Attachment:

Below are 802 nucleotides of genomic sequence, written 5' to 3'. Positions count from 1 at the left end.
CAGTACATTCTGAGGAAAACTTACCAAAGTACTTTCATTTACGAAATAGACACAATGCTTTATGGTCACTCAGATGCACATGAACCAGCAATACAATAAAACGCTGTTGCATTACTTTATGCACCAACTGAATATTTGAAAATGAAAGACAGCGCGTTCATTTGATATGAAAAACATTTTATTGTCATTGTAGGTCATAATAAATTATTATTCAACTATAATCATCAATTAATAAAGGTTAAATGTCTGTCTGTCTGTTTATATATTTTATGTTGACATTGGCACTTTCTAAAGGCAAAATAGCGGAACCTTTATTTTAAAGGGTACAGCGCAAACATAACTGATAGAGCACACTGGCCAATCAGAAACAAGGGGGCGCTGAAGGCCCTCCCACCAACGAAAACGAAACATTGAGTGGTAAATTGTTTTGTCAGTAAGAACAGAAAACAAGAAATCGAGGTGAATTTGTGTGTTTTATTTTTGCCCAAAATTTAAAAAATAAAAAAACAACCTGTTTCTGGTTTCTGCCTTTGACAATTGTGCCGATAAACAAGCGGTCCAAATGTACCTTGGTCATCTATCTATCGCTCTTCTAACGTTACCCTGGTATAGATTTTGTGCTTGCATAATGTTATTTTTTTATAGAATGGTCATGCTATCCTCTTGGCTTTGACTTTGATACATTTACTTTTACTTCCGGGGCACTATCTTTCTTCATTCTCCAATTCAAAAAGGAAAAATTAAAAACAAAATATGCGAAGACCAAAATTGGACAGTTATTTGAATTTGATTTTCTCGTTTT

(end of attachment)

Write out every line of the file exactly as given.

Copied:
Below are 802 nucleotides of genomic sequence, written 5' to 3'. Positions count from 1 at the left end.
CAGTACATTCTGAGGAAAACTTACCAAAGTACTTTCATTTACGAAATAGACACAATGCTTTATGGTCACTCAGATGCACATGAACCAGCAATACAATAAAACGCTGTTGCATTACTTTATGCACCAACTGAATATTTGAAAATGAAAGACAGCGCGTTCATTTGATATGAAAAACATTTTATTGTCATTGTAGGTCATAATAAATTATTATTCAACTATAATCATCAATTAATAAAGGTTAAATGTCTGTCTGTCTGTTTATATATTTTATGTTGACATTGGCACTTTCTAAAGGCAAAATAGCGGAACCTTTATTTTAAAGGGTACAGCGCAAACATAACTGATAGAGCACACTGGCCAATCAGAAACAAGGGGGCGCTGAAGGCCCTCCCACCAACGAAAACGAAACATTGAGTGGTAAATTGTTTTGTCAGTAAGAACAGAAAACAAGAAATCGAGGTGAATTTGTGTGTTTTATTTTTGCCCAAAATTTAAAAAATAAAAAAACAACCTGTTTCTGGTTTCTGCCTTTGACAATTGTGCCGATAAACAAGCGGTCCAAATGTACCTTGGTCATCTATCTATCGCTCTTCTAACGTTACCCTGGTATAGATTTTGTGCTTGCATAATGTTATTTTTTTATAGAATGGTCATGCTATCCTCTTGGCTTTGACTTTGATACATTTACTTTTACTTCCGGGGCACTATCTTTCTTCATTCTCCAATTCAAAAAGGAAAAATTAAAAACAAAATATGCGAAGACCAAAATTGGACAGTTATTTGAATTTGATTTTCTCGTTTT